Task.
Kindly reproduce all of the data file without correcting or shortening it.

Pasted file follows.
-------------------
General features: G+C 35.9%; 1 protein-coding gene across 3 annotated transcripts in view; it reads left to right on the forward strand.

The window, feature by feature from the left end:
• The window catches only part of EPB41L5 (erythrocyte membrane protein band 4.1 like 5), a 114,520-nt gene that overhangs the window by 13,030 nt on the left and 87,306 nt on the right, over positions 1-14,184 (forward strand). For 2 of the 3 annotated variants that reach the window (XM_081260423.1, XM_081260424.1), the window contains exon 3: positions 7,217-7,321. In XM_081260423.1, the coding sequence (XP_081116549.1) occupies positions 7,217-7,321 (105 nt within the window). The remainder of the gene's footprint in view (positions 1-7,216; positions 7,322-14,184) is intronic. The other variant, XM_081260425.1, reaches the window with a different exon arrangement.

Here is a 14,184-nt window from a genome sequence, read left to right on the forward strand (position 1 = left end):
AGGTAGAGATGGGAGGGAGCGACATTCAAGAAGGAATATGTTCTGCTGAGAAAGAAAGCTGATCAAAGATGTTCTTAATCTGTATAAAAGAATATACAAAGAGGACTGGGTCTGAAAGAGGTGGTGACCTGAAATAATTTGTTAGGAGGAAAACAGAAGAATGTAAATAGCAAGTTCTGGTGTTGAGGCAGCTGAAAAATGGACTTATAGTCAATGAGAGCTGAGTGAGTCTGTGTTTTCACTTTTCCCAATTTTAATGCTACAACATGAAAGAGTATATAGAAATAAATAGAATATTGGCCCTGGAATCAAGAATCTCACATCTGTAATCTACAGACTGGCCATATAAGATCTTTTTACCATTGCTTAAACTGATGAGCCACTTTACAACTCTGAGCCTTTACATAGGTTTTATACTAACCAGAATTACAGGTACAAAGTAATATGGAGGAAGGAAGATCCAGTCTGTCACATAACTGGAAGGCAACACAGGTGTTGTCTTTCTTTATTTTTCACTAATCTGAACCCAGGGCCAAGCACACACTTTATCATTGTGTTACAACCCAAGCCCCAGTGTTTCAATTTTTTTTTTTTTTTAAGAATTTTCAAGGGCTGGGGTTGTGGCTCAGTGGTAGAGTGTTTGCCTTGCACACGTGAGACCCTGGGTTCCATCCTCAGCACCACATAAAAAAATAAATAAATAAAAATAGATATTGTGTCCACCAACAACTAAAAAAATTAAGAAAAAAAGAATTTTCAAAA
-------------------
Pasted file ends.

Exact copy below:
General features: G+C 35.9%; 1 protein-coding gene across 3 annotated transcripts in view; it reads left to right on the forward strand.

The window, feature by feature from the left end:
• The window catches only part of EPB41L5 (erythrocyte membrane protein band 4.1 like 5), a 114,520-nt gene that overhangs the window by 13,030 nt on the left and 87,306 nt on the right, over positions 1-14,184 (forward strand). For 2 of the 3 annotated variants that reach the window (XM_081260423.1, XM_081260424.1), the window contains exon 3: positions 7,217-7,321. In XM_081260423.1, the coding sequence (XP_081116549.1) occupies positions 7,217-7,321 (105 nt within the window). The remainder of the gene's footprint in view (positions 1-7,216; positions 7,322-14,184) is intronic. The other variant, XM_081260425.1, reaches the window with a different exon arrangement.

Here is a 14,184-nt window from a genome sequence, read left to right on the forward strand (position 1 = left end):
AGGTAGAGATGGGAGGGAGCGACATTCAAGAAGGAATATGTTCTGCTGAGAAAGAAAGCTGATCAAAGATGTTCTTAATCTGTATAAAAGAATATACAAAGAGGACTGGGTCTGAAAGAGGTGGTGACCTGAAATAATTTGTTAGGAGGAAAACAGAAGAATGTAAATAGCAAGTTCTGGTGTTGAGGCAGCTGAAAAATGGACTTATAGTCAATGAGAGCTGAGTGAGTCTGTGTTTTCACTTTTCCCAATTTTAATGCTACAACATGAAAGAGTATATAGAAATAAATAGAATATTGGCCCTGGAATCAAGAATCTCACATCTGTAATCTACAGACTGGCCATATAAGATCTTTTTACCATTGCTTAAACTGATGAGCCACTTTACAACTCTGAGCCTTTACATAGGTTTTATACTAACCAGAATTACAGGTACAAAGTAATATGGAGGAAGGAAGATCCAGTCTGTCACATAACTGGAAGGCAACACAGGTGTTGTCTTTCTTTATTTTTCACTAATCTGAACCCAGGGCCAAGCACACACTTTATCATTGTGTTACAACCCAAGCCCCAGTGTTTCAATTTTTTTTTTTTTTTAAGAATTTTCAAGGGCTGGGGTTGTGGCTCAGTGGTAGAGTGTTTGCCTTGCACACGTGAGACCCTGGGTTCCATCCTCAGCACCACATAAAAAAATAAATAAATAAAAATAGATATTGTGTCCACCAACAACTAAAAAAATTAAGAAAAAAAGAATTTTCAAAA